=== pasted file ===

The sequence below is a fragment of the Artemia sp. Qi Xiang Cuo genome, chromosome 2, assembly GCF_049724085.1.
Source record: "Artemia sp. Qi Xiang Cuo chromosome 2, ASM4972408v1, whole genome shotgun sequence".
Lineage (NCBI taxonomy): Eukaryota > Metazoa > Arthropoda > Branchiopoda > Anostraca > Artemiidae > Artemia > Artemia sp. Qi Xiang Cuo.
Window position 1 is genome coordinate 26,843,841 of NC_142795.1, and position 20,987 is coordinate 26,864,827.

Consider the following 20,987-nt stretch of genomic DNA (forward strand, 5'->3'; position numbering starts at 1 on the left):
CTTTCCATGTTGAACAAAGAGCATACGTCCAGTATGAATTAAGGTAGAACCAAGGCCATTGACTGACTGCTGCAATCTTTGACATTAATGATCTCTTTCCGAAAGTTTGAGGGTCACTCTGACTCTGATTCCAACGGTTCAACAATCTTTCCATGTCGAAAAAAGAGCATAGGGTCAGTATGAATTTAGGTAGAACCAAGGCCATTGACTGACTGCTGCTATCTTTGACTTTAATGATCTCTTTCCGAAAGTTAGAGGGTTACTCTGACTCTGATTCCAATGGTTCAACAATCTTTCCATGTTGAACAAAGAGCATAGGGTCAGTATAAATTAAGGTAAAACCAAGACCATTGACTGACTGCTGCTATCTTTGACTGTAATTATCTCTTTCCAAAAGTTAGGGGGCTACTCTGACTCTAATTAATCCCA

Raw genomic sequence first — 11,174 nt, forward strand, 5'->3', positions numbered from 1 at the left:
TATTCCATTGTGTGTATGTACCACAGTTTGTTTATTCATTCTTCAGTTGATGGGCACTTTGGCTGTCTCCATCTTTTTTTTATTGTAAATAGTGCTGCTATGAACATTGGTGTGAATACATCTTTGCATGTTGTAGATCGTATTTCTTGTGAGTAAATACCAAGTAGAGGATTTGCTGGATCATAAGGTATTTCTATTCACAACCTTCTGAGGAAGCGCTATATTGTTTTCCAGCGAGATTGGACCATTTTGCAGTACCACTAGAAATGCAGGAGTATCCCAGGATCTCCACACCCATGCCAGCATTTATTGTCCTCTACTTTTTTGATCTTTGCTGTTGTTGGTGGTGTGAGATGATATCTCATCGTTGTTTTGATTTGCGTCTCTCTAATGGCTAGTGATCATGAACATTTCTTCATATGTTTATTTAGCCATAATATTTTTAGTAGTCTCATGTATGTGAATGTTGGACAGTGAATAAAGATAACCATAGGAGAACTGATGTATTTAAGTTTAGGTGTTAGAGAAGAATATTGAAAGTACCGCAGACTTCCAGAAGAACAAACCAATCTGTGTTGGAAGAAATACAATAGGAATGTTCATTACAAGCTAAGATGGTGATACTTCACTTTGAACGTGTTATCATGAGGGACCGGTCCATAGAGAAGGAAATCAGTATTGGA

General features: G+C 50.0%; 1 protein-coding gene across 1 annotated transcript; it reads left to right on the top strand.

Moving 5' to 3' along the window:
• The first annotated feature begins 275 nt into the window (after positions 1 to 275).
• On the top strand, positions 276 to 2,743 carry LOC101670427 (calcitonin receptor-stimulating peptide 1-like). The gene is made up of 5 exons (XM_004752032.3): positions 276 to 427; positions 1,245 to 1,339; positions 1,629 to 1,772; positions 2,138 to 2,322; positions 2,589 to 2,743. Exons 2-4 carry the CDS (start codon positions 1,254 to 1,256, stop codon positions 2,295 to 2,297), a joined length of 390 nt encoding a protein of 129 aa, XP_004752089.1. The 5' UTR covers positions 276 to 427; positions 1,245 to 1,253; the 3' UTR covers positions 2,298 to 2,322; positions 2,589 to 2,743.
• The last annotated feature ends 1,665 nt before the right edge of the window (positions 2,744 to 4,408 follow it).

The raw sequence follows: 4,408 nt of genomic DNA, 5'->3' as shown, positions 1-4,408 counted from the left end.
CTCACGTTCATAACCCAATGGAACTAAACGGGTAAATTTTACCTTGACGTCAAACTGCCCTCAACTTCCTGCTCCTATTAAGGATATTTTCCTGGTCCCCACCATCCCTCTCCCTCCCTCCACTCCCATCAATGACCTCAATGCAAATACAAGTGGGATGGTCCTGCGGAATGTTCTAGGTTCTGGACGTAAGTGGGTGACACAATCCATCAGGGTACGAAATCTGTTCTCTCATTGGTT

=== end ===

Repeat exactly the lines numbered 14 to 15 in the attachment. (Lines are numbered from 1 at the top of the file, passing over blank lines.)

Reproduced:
The raw sequence follows: 4,408 nt of genomic DNA, 5'->3' as shown, positions 1-4,408 counted from the left end.
CTCACGTTCATAACCCAATGGAACTAAACGGGTAAATTTTACCTTGACGTCAAACTGCCCTCAACTTCCTGCTCCTATTAAGGATATTTTCCTGGTCCCCACCATCCCTCTCCCTCCCTCCACTCCCATCAATGACCTCAATGCAAATACAAGTGGGATGGTCCTGCGGAATGTTCTAGGTTCTGGACGTAAGTGGGTGACACAATCCATCAGGGTACGAAATCTGTTCTCTCATTGGTT